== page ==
In recent months New Zealand has been plagued by security breaches within various government departments.  Starting with the Accident Compensation Corporation, Work and Income and more recently the Earthquake Commission.  Confidential private information has become available to all sorts of people.

I was reading Michael Sampson's blog post which he wrote on this subject, entitled The Cost of Doing Business with Email - The EQC Privacy Breach and What To Do About It.  In his post. Michael makes it clear that email is not the correct place for sharing information of this nature.  He also provides possible solutions and ways to prevent data leakage.  A Social Enterprise platform would be a much better alternative to email.

With all of these breaches, I am led to wonder if plugging the holes is actually the best outcome for New Zealand citizens.  One of the things which I talk about a lot is the need for organisations to be transparent.  In most of the recent security breaches there has been a lot of embarrassment for senior officials as investigations have shown significant issues within the corporate culture of the organisation. In a number of cases the leakage of personal data has just scratched the surface of a much more endemic problem.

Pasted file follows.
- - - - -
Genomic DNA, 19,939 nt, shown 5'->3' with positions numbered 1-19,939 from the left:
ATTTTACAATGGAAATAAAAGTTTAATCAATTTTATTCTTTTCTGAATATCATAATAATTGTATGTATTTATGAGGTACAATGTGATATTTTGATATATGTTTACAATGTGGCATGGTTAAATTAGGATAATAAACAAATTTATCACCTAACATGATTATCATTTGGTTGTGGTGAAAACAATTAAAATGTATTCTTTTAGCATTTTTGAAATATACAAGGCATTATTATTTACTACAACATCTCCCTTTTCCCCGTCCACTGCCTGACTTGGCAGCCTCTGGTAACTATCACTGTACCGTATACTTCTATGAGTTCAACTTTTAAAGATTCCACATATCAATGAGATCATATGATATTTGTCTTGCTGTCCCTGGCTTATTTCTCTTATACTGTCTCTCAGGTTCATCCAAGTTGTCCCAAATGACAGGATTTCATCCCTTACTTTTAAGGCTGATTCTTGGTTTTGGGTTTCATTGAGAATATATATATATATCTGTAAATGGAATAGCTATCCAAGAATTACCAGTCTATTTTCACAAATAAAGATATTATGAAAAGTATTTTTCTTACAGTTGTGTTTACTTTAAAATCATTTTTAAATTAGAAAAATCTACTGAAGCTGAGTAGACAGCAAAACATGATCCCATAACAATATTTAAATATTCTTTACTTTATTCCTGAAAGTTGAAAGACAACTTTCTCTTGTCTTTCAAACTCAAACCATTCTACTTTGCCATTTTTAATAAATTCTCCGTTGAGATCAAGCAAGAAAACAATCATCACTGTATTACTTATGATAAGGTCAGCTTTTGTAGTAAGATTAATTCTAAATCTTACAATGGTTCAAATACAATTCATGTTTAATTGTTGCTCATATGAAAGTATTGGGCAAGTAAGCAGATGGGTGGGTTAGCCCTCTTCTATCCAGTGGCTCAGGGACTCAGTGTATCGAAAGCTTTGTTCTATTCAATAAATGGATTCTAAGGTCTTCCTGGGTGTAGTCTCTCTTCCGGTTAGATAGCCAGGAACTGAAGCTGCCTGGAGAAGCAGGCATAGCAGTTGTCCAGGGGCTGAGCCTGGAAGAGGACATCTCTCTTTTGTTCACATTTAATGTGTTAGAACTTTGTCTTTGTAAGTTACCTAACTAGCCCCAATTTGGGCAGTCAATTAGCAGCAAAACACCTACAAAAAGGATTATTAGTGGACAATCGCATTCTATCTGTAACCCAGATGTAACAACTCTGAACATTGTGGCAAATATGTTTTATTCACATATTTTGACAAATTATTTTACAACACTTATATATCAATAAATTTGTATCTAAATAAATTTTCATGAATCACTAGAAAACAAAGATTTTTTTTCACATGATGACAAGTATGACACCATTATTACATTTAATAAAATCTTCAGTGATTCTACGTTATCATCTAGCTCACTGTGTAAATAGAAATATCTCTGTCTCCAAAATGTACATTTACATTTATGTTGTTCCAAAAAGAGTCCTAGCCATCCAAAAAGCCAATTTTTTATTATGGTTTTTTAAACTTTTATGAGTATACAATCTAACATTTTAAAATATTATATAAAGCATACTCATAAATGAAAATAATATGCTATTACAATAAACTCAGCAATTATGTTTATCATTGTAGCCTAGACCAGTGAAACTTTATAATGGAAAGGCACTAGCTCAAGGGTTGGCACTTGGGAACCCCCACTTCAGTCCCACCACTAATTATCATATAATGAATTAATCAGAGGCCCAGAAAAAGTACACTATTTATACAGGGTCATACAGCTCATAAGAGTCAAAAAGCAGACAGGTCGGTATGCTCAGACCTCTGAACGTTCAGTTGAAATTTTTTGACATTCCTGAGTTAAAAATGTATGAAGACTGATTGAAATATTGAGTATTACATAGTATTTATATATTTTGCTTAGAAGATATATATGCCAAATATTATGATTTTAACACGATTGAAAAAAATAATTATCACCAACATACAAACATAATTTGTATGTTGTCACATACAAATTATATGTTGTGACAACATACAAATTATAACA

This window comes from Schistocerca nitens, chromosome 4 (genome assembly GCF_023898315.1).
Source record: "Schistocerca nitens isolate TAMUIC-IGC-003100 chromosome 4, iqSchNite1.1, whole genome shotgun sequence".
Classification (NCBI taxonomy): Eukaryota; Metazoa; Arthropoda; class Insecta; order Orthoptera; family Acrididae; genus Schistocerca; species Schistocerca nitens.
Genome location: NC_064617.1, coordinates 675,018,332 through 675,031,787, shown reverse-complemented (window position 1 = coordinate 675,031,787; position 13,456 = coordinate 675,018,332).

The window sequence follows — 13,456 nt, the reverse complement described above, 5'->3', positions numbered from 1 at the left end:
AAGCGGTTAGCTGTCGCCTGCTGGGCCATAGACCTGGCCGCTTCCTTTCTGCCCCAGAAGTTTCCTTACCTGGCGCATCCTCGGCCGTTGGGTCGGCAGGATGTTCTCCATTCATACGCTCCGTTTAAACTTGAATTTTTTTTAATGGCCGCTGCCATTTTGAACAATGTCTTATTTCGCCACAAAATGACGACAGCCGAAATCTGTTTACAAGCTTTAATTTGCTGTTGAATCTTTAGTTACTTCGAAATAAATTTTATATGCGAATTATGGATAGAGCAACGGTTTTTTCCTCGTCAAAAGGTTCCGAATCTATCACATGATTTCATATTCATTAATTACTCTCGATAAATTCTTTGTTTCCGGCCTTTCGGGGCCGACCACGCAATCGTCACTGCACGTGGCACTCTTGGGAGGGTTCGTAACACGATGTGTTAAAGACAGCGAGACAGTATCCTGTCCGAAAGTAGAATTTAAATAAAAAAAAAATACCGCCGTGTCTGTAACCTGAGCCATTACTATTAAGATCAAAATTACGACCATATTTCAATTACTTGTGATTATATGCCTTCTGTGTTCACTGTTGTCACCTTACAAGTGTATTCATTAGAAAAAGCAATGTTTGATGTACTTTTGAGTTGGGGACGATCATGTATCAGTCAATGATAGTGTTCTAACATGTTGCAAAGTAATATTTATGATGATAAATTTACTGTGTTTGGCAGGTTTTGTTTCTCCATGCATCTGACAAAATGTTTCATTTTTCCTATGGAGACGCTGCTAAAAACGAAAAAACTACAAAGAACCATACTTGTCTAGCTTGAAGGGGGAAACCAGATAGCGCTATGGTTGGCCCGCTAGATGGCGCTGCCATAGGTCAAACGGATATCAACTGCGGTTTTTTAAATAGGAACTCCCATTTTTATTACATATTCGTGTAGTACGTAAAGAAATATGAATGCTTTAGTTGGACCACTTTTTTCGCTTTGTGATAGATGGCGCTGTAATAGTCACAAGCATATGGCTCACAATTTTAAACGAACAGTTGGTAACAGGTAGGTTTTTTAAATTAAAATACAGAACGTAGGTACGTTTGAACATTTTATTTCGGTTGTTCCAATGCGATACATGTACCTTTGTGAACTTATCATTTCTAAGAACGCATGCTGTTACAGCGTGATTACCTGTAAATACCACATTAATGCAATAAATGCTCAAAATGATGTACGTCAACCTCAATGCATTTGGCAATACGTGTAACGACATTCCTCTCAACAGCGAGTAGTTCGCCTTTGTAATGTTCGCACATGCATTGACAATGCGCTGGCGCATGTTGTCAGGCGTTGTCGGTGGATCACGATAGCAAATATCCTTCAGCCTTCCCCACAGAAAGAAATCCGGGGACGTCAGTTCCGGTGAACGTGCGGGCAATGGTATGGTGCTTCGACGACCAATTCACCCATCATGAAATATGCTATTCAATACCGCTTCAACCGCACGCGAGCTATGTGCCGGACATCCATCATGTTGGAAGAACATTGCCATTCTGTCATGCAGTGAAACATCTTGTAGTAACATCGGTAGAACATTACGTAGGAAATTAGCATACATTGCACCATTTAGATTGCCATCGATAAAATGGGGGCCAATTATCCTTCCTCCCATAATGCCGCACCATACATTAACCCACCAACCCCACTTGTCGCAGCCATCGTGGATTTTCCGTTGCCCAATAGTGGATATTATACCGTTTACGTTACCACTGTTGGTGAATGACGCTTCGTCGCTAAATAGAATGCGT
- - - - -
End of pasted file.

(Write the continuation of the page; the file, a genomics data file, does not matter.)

In the case of the EQC breach, information was sent in a spreadsheet to the wrong person.  This spreadsheet contained information about insurance claims from the Christchurch Earthquakes, information which revealed how unfairly people were being treated.  As a result, people have questions and they are demanding answers.  Where they may have been unsure about the fairness of insurance payouts, the facts have now been revealed.

In a social world, people are demanding transparency and honesty from the organisations they find themselves dealing with.  People are revisiting old fashioned values of honesty and integrity.  "Revisiting" might be the wrong word, maybe I should have used the word "demanding".  People are demanding old fashioned values of honesty and integrity.

So my question is, should we be expecting the government to fix a data leakage problem, or should we be expecting them to fix much greater problems within the culture of their departments?